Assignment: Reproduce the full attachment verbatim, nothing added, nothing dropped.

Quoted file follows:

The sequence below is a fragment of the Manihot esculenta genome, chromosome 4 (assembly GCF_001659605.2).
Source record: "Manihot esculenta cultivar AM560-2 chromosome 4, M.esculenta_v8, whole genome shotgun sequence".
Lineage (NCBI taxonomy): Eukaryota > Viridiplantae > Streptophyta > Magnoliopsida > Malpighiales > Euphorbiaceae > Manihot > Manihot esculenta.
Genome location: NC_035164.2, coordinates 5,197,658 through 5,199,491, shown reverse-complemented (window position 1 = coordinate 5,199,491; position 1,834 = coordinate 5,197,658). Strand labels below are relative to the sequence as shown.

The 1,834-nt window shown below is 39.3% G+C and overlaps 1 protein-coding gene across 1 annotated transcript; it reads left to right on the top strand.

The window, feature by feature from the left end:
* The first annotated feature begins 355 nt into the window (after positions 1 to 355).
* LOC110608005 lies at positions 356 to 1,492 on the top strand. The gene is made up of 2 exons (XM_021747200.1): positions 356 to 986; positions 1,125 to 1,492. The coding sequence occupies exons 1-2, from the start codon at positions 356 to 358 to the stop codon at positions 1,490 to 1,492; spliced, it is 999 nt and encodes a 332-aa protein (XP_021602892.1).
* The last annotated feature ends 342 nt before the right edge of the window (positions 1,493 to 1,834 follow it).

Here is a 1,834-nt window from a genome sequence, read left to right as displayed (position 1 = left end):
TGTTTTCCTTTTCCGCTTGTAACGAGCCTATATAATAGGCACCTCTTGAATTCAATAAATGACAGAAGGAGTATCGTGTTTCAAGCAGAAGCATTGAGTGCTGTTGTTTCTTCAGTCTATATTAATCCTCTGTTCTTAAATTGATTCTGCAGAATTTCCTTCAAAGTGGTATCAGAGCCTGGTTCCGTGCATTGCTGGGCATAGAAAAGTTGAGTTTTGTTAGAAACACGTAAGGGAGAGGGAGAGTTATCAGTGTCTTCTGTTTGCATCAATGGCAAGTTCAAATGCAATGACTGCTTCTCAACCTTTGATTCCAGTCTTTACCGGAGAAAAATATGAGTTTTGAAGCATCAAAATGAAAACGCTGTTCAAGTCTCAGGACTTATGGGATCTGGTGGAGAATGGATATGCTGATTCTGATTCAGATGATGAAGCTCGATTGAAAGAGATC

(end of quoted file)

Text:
The sequence below is a fragment of the Manihot esculenta genome, chromosome 4 (assembly GCF_001659605.2).
Source record: "Manihot esculenta cultivar AM560-2 chromosome 4, M.esculenta_v8, whole genome shotgun sequence".
Lineage (NCBI taxonomy): Eukaryota > Viridiplantae > Streptophyta > Magnoliopsida > Malpighiales > Euphorbiaceae > Manihot > Manihot esculenta.
Genome location: NC_035164.2, coordinates 5,197,658 through 5,199,491, shown reverse-complemented (window position 1 = coordinate 5,199,491; position 1,834 = coordinate 5,197,658). Strand labels below are relative to the sequence as shown.

The 1,834-nt window shown below is 39.3% G+C and overlaps 1 protein-coding gene across 1 annotated transcript; it reads left to right on the top strand.

The window, feature by feature from the left end:
* The first annotated feature begins 355 nt into the window (after positions 1 to 355).
* LOC110608005 lies at positions 356 to 1,492 on the top strand. The gene is made up of 2 exons (XM_021747200.1): positions 356 to 986; positions 1,125 to 1,492. The coding sequence occupies exons 1-2, from the start codon at positions 356 to 358 to the stop codon at positions 1,490 to 1,492; spliced, it is 999 nt and encodes a 332-aa protein (XP_021602892.1).
* The last annotated feature ends 342 nt before the right edge of the window (positions 1,493 to 1,834 follow it).

Here is a 1,834-nt window from a genome sequence, read left to right as displayed (position 1 = left end):
TGTTTTCCTTTTCCGCTTGTAACGAGCCTATATAATAGGCACCTCTTGAATTCAATAAATGACAGAAGGAGTATCGTGTTTCAAGCAGAAGCATTGAGTGCTGTTGTTTCTTCAGTCTATATTAATCCTCTGTTCTTAAATTGATTCTGCAGAATTTCCTTCAAAGTGGTATCAGAGCCTGGTTCCGTGCATTGCTGGGCATAGAAAAGTTGAGTTTTGTTAGAAACACGTAAGGGAGAGGGAGAGTTATCAGTGTCTTCTGTTTGCATCAATGGCAAGTTCAAATGCAATGACTGCTTCTCAACCTTTGATTCCAGTCTTTACCGGAGAAAAATATGAGTTTTGAAGCATCAAAATGAAAACGCTGTTCAAGTCTCAGGACTTATGGGATCTGGTGGAGAATGGATATGCTGATTCTGATTCAGATGATGAAGCTCGATTGAAAGAGATC